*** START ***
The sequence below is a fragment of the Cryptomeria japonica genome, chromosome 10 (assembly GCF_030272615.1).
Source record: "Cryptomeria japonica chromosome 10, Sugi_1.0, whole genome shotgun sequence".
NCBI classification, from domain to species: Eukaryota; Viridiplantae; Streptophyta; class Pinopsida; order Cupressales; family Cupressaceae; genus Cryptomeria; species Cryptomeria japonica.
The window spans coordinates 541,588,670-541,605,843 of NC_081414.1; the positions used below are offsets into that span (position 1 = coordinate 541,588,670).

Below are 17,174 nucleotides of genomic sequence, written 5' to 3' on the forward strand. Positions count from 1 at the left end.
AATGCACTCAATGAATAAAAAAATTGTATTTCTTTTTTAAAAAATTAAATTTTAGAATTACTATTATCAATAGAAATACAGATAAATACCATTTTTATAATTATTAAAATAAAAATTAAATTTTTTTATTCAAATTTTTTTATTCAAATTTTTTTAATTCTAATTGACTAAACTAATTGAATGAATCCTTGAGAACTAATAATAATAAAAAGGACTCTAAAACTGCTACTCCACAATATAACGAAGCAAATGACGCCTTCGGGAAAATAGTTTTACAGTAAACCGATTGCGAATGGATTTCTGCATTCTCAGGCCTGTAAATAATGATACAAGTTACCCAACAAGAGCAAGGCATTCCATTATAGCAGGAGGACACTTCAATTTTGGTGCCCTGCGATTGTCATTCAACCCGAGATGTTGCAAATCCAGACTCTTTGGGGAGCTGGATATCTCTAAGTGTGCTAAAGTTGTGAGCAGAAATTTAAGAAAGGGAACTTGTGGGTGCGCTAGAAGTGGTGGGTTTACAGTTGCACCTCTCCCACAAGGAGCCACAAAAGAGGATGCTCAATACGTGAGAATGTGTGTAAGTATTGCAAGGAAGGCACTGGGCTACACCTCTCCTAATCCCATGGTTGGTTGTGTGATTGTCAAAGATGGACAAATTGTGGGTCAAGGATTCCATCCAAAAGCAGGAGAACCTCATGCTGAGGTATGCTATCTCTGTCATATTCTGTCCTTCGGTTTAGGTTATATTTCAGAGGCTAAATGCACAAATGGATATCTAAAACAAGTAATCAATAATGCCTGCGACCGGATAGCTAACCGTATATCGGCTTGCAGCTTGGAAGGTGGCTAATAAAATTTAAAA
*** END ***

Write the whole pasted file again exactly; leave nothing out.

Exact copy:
The sequence below is a fragment of the Cryptomeria japonica genome, chromosome 10 (assembly GCF_030272615.1).
Source record: "Cryptomeria japonica chromosome 10, Sugi_1.0, whole genome shotgun sequence".
NCBI classification, from domain to species: Eukaryota; Viridiplantae; Streptophyta; class Pinopsida; order Cupressales; family Cupressaceae; genus Cryptomeria; species Cryptomeria japonica.
The window spans coordinates 541,588,670-541,605,843 of NC_081414.1; the positions used below are offsets into that span (position 1 = coordinate 541,588,670).

Below are 17,174 nucleotides of genomic sequence, written 5' to 3' on the forward strand. Positions count from 1 at the left end.
AATGCACTCAATGAATAAAAAAATTGTATTTCTTTTTTAAAAAATTAAATTTTAGAATTACTATTATCAATAGAAATACAGATAAATACCATTTTTATAATTATTAAAATAAAAATTAAATTTTTTTATTCAAATTTTTTTATTCAAATTTTTTTAATTCTAATTGACTAAACTAATTGAATGAATCCTTGAGAACTAATAATAATAAAAAGGACTCTAAAACTGCTACTCCACAATATAACGAAGCAAATGACGCCTTCGGGAAAATAGTTTTACAGTAAACCGATTGCGAATGGATTTCTGCATTCTCAGGCCTGTAAATAATGATACAAGTTACCCAACAAGAGCAAGGCATTCCATTATAGCAGGAGGACACTTCAATTTTGGTGCCCTGCGATTGTCATTCAACCCGAGATGTTGCAAATCCAGACTCTTTGGGGAGCTGGATATCTCTAAGTGTGCTAAAGTTGTGAGCAGAAATTTAAGAAAGGGAACTTGTGGGTGCGCTAGAAGTGGTGGGTTTACAGTTGCACCTCTCCCACAAGGAGCCACAAAAGAGGATGCTCAATACGTGAGAATGTGTGTAAGTATTGCAAGGAAGGCACTGGGCTACACCTCTCCTAATCCCATGGTTGGTTGTGTGATTGTCAAAGATGGACAAATTGTGGGTCAAGGATTCCATCCAAAAGCAGGAGAACCTCATGCTGAGGTATGCTATCTCTGTCATATTCTGTCCTTCGGTTTAGGTTATATTTCAGAGGCTAAATGCACAAATGGATATCTAAAACAAGTAATCAATAATGCCTGCGACCGGATAGCTAACCGTATATCGGCTTGCAGCTTGGAAGGTGGCTAATAAAATTTAAAA